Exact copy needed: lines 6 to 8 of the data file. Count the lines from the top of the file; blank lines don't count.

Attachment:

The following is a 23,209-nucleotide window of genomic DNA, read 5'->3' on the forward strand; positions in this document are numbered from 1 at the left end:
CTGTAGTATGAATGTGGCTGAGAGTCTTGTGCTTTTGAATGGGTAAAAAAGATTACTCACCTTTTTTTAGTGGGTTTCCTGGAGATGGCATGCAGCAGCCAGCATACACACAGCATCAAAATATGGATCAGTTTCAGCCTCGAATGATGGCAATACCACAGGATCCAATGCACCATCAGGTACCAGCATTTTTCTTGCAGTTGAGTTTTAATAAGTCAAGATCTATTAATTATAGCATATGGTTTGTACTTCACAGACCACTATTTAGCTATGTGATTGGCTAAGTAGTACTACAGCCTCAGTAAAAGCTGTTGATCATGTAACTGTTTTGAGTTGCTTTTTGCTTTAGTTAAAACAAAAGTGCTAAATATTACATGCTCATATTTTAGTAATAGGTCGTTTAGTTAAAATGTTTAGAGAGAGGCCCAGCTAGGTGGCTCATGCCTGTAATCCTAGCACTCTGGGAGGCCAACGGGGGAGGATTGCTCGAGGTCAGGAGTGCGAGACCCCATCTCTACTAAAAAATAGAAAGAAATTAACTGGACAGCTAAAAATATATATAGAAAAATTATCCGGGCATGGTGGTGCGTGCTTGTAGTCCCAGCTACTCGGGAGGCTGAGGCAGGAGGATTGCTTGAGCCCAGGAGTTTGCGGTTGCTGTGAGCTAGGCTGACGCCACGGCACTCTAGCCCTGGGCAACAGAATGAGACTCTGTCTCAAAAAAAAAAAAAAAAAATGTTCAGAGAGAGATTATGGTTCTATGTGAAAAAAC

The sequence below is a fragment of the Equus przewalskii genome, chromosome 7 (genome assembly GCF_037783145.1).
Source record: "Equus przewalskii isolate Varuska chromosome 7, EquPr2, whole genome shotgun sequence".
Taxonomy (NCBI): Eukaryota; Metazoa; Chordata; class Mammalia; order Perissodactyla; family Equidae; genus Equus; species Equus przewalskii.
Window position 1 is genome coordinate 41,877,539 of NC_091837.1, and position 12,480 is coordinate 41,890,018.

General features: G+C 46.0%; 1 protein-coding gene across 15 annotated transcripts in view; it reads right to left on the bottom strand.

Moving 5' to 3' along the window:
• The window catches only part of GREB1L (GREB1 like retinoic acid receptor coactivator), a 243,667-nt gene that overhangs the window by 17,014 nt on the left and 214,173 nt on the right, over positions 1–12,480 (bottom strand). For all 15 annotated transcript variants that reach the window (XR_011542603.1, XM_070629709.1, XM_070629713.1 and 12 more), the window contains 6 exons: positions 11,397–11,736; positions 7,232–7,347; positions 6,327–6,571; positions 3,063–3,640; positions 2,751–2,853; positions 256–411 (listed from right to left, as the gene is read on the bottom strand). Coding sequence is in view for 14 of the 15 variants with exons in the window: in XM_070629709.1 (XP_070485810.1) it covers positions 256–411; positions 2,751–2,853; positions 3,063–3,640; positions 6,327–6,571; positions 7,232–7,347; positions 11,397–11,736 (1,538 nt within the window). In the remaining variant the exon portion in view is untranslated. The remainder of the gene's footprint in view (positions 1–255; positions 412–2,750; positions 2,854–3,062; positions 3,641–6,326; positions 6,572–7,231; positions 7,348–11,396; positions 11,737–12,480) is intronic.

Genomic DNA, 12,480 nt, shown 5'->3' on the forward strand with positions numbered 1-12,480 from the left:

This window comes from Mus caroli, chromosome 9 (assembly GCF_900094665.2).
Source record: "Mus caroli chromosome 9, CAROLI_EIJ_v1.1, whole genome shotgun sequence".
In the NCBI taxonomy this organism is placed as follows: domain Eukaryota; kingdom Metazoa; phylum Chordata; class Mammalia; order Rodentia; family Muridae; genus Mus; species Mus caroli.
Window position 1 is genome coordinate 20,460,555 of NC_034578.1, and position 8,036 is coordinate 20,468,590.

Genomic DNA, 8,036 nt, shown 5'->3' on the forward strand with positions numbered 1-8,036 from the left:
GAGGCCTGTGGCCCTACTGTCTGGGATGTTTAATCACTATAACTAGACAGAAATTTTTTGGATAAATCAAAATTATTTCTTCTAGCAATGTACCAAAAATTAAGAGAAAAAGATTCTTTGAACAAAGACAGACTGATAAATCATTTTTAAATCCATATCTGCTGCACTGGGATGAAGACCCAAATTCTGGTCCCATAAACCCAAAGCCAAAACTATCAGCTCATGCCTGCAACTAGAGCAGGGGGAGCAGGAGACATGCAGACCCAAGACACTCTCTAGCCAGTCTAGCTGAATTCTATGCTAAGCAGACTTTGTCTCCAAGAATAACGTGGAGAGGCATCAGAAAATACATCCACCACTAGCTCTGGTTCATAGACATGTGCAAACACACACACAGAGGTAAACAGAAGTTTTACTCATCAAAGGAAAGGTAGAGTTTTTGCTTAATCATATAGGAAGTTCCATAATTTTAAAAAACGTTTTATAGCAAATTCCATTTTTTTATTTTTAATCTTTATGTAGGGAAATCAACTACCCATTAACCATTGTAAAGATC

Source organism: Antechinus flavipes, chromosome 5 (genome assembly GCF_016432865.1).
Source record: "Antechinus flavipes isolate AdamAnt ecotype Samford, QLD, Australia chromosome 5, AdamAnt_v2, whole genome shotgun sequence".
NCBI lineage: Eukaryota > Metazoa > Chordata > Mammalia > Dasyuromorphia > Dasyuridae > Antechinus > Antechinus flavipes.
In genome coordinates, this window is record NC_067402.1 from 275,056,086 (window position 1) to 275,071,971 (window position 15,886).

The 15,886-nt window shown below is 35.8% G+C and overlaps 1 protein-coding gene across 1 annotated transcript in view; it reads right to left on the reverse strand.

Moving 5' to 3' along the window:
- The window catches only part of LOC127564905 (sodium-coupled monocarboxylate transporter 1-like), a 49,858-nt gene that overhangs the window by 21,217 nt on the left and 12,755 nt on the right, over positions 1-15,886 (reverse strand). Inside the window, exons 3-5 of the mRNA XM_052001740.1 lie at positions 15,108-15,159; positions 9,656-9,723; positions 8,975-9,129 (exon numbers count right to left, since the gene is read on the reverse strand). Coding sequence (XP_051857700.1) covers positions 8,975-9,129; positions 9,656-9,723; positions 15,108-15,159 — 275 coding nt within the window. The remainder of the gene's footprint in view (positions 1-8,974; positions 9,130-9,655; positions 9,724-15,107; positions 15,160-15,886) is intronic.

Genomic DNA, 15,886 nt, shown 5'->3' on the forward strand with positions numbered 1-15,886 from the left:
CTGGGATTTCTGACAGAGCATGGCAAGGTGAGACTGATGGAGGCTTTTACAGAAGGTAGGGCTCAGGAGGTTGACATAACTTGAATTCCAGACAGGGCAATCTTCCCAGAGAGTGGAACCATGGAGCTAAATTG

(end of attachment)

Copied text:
Window position 1 is genome coordinate 41,877,539 of NC_091837.1, and position 12,480 is coordinate 41,890,018.

General features: G+C 46.0%; 1 protein-coding gene across 15 annotated transcripts in view; it reads right to left on the bottom strand.

Moving 5' to 3' along the window: